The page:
Researcher Dr Karen Webb said the 16 to 24 month old children consumed on average 10 per cent more kilojoules than their estimated energy requirement. She said small, ongoing excesses in energy intake could lead to overweight or obesity in the long-term.
‘Our study provides preliminary data on the eating habits of young children. The results could be used to help develop dietary guidance for young children, and to help plan early intervention to prevent childhood obesity,’ said Dr Webb.
Dr Webb and colleagues surveyed the diets of 429 Australian toddlers and compared their energy and nutrient intakes to Australian nutrient reference values. The study is the first to look at the dietary intake of very young Australian children.
The toddlers’ diets were generally adequate, with at least 90 per cent meeting their estimated average requirement for the majority of vitamins and minerals. But intakes of iron, dietary fibre and vitamin C were low in comparison with reference standards, while sodium intakes were too high.
‘These young children are still drinking a relatively large amount of milk in this transitional diet phase and this mixed milk and solid food diet generally provides all the nutrients needed for this age. But the variety of solid foods consumed was rather narrow and not always the healthiest,’ said Dr Webb.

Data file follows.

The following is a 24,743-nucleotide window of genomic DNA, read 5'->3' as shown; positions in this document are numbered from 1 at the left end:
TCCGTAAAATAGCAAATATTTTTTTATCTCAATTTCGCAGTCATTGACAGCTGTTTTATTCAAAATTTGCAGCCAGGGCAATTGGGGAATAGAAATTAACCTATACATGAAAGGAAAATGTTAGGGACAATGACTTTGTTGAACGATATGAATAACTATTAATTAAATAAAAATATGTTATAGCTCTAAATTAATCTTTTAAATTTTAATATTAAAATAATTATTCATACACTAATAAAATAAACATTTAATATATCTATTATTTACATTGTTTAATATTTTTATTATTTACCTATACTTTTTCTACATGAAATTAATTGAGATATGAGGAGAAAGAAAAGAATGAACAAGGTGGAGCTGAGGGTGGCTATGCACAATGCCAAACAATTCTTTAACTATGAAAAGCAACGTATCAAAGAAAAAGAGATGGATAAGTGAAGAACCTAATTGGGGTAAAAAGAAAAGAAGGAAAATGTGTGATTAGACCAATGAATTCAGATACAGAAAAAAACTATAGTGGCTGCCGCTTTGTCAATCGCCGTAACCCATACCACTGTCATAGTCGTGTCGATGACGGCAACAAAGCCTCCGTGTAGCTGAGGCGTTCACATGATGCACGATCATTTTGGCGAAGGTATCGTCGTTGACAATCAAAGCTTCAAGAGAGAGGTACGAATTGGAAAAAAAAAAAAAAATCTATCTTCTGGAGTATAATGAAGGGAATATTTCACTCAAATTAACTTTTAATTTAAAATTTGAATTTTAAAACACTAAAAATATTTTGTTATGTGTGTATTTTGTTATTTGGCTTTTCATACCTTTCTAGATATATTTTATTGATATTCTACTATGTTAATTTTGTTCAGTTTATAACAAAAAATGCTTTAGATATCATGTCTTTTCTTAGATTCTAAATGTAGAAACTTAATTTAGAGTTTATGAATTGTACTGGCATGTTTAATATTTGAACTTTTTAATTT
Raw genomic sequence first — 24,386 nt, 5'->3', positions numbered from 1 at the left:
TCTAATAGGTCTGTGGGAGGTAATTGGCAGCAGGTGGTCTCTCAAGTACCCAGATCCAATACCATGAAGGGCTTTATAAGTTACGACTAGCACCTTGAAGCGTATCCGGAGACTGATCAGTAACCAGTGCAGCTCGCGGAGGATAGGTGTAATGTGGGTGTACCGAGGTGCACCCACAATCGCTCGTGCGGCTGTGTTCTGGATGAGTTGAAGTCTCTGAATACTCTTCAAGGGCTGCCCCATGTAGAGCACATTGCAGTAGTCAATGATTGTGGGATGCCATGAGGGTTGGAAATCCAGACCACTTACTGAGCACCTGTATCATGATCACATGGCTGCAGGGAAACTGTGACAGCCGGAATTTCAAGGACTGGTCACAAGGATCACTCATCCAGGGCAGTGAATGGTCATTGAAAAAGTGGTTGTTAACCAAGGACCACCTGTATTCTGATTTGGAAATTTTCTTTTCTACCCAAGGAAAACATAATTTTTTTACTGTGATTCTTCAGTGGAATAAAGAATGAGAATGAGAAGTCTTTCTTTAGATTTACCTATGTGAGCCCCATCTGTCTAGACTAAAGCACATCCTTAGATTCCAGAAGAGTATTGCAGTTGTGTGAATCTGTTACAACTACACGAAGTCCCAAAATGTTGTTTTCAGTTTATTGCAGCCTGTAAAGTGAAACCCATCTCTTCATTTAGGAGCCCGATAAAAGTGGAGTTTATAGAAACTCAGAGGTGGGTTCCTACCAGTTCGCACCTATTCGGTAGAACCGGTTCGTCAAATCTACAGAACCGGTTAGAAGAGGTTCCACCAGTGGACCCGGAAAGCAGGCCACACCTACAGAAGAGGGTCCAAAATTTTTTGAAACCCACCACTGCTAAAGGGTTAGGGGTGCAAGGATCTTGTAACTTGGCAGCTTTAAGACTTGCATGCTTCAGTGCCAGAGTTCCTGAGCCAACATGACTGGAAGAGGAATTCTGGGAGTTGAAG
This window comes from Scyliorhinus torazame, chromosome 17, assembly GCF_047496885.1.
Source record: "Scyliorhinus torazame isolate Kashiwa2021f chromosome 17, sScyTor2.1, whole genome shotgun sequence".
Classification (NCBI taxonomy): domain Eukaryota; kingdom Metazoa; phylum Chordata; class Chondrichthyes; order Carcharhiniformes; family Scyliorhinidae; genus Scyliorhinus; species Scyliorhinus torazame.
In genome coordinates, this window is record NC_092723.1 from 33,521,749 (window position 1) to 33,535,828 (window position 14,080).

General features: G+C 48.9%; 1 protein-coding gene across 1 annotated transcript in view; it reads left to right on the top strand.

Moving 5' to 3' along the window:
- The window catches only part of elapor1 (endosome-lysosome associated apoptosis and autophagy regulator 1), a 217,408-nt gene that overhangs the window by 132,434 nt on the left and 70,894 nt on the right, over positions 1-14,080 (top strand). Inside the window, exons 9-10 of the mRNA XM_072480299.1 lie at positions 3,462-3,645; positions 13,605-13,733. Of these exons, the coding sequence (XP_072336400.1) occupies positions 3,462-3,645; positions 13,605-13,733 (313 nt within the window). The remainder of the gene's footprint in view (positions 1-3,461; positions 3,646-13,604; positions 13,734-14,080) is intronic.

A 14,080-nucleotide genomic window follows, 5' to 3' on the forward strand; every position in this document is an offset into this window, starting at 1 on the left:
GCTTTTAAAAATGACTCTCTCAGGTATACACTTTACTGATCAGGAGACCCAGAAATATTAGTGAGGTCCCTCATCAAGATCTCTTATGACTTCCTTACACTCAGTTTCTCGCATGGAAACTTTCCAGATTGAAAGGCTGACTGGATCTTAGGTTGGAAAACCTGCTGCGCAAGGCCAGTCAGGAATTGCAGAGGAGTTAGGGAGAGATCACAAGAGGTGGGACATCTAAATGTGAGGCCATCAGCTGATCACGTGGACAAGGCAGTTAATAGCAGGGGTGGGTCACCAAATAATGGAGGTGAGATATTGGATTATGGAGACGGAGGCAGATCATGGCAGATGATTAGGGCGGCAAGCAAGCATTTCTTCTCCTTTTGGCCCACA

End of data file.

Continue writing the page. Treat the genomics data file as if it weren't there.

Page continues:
She recommended parents encourage variety by offering children wholegrain breads and cereals, lean meat and plenty of fruit and vegetables.
Claire Hewat, Executive Director of the Dietitians Association of Australia (DAA), said early childhood was a critical time for growth, development and establishing lifelong eating habits.
But she said Australia lacked an official dietary selection guide for very young children.
‘As part of DAAs comprehensive obesity strategy, we are calling on the government to develop national nutrition guidelines for children below five years. And these need to be applied to early childhood services, such as pre-schools and day care centres,’ said Ms Hewat.
Alina Boey | alfa
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